How to fetch Kaggle data from python code?
Install kaggle package
C:\Users\TalgatHafiz> pip install kaggle
login to your Kaggle account
click on the icon in the upper right corner -> My Account
Scroll down to API section
Click "Create New API Token"
"kaggle.json" file is created and saved locally
Create ".kaggle" dir
OpenML has a gallery of different use case examples, including browsing and downloading datasets through python, and running benchmarks:
When you want to benchmark new algorithms, this is the gist:
from sklearn.ensemble import RandomForestClassifier
from sklearn.metrics import ...
Here is some script for "openml" collection of datasets.
Hopefully one can provide something similar for other databases.
#see docs: https://docs.openml.org/Python-guide/
!pip install openml
import numpy as np
import pandas as pd
# Get information on all collection of openml datasets:
datalist = openml.datasets....
In your case you have 3 options for training your model:
Make a class for each card number, so 13 classes.
Make a class for 1, 2, 3, king, queen, jack and one bucket class for "other", so 7 classes.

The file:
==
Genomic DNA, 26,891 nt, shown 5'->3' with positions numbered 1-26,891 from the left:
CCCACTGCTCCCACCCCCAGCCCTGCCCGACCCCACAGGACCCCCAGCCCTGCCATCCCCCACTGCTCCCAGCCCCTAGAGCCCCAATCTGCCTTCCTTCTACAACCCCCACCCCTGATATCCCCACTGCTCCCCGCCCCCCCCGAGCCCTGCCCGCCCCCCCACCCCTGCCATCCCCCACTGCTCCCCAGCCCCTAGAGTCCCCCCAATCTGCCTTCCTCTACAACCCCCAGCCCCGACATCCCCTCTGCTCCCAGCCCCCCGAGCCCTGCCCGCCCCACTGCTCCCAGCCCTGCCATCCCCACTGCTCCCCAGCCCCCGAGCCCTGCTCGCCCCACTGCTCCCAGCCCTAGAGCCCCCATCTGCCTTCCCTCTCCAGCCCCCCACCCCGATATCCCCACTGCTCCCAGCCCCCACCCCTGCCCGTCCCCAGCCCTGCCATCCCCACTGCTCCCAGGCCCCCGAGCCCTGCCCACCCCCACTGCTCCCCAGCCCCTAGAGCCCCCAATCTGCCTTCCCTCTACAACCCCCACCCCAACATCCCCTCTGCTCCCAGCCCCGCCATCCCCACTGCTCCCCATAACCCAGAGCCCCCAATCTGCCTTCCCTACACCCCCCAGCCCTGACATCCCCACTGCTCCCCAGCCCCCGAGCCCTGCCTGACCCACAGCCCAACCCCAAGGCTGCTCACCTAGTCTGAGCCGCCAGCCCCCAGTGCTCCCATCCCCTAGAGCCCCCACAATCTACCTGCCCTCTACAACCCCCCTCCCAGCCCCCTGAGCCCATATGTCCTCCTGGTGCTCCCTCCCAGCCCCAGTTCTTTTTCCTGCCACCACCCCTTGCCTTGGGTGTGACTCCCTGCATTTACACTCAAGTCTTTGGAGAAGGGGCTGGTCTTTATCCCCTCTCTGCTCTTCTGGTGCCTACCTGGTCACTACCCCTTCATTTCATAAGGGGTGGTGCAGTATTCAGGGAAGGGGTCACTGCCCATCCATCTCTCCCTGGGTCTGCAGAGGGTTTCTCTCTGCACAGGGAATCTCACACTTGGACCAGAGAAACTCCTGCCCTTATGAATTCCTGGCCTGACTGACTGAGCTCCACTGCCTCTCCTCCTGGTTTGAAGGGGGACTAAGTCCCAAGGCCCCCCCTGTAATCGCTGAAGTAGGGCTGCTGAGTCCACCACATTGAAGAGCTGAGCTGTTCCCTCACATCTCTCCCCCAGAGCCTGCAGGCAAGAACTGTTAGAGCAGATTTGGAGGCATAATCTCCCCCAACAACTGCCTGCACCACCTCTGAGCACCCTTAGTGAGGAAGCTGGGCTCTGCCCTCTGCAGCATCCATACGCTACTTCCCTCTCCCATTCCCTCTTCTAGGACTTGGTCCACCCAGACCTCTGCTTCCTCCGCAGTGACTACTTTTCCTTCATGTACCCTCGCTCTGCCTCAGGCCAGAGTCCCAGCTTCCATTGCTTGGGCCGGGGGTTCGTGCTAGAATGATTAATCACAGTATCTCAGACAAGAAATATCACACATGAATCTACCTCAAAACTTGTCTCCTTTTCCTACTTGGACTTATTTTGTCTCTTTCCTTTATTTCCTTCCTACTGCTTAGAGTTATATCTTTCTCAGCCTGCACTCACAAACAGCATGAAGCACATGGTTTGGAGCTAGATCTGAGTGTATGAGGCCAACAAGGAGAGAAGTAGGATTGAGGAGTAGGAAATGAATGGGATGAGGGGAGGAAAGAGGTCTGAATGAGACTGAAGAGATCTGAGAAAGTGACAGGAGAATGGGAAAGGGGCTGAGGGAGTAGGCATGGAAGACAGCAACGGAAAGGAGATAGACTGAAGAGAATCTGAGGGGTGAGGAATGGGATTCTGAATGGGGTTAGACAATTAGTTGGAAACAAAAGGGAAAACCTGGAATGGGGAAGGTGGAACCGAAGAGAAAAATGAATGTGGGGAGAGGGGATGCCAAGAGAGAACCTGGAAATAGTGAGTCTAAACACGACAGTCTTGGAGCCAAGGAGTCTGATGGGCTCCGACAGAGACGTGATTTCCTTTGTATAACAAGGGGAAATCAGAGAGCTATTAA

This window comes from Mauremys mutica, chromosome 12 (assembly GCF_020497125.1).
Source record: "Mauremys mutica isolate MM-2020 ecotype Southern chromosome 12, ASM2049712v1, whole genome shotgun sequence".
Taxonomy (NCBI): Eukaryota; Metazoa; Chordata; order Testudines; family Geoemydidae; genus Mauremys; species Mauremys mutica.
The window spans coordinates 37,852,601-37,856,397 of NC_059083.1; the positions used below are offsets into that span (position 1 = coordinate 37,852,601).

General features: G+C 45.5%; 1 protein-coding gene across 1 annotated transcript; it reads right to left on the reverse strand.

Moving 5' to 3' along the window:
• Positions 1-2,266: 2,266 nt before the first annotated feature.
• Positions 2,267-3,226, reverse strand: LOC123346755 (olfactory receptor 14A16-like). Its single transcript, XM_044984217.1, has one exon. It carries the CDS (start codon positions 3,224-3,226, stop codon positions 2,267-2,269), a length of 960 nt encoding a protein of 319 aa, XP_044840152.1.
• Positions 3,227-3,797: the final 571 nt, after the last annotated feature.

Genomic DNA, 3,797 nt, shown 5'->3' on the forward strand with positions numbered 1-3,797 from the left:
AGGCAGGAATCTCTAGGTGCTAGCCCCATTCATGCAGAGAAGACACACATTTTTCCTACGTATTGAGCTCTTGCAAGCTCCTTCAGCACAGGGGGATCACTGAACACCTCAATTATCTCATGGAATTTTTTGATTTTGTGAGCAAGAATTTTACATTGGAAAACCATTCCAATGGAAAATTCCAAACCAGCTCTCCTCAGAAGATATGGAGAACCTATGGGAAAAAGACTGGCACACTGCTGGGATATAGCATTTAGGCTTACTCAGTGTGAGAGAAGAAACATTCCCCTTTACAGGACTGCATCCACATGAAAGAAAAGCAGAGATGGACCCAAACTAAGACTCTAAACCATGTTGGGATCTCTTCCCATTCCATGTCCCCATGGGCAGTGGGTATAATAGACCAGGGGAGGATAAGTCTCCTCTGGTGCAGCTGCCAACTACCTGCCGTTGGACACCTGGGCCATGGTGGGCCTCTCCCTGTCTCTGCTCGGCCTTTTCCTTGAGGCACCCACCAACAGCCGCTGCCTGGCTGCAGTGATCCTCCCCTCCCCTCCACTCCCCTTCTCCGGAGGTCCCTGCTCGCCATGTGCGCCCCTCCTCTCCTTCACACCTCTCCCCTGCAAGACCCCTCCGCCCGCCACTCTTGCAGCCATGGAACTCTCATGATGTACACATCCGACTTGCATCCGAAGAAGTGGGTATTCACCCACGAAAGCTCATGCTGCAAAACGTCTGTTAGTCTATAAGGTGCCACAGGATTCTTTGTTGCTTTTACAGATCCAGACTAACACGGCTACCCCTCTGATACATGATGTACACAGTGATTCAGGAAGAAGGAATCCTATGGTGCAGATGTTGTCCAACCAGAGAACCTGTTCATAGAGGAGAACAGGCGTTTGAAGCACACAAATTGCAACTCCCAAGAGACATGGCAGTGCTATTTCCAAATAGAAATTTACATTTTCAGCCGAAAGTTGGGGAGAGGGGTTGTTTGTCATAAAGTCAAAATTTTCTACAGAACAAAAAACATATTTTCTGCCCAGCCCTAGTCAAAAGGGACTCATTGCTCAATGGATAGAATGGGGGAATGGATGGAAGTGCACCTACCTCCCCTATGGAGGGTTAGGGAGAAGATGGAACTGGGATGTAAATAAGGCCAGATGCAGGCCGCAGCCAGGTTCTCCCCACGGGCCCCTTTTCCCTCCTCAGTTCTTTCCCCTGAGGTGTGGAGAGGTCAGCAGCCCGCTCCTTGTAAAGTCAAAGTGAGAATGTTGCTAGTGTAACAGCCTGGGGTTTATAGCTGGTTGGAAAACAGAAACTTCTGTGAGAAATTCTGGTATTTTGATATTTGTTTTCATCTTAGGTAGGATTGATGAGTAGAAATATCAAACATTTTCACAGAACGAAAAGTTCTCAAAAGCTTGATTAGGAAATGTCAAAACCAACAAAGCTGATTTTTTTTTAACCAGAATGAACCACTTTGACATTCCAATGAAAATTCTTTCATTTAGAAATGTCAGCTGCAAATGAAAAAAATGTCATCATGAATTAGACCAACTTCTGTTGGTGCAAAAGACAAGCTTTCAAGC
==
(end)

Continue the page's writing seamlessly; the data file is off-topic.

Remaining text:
Make a class for 1, 2, 3, king, queen, and jack, so 6 classes. And whenever the model is not confident of any, assume it is "other".
Normalizing so that "all the observations have the same importance" is kinda ambiguous and ill-defined. In any case, it would be strongly advised to avoid re-inventing the wheel, and use one of the several scalers available out there (e.g. in the sklearn.preprocessing module).
Here is an example using MinMaxScaler, which will re-scale your data in [...
Apparently the paper introducing the dataset mentions a list of "online appendices" (table 1 p 363) which seems to contain details about the categories. However I wasn't able to find these appendices in the additional material.
 Since it appears that there is no existing source for the original list of topics, I think your best bet is to ...
You probably should
conduct a missing values analysis to see what is the percentage of missing per column (figure below, from dataprep package)
Decide a threshold according to which you may want to completely drop a column or not (depending on how your analysis or model treats nans as well)
For the columns that are not dropped, you should impute the missing ...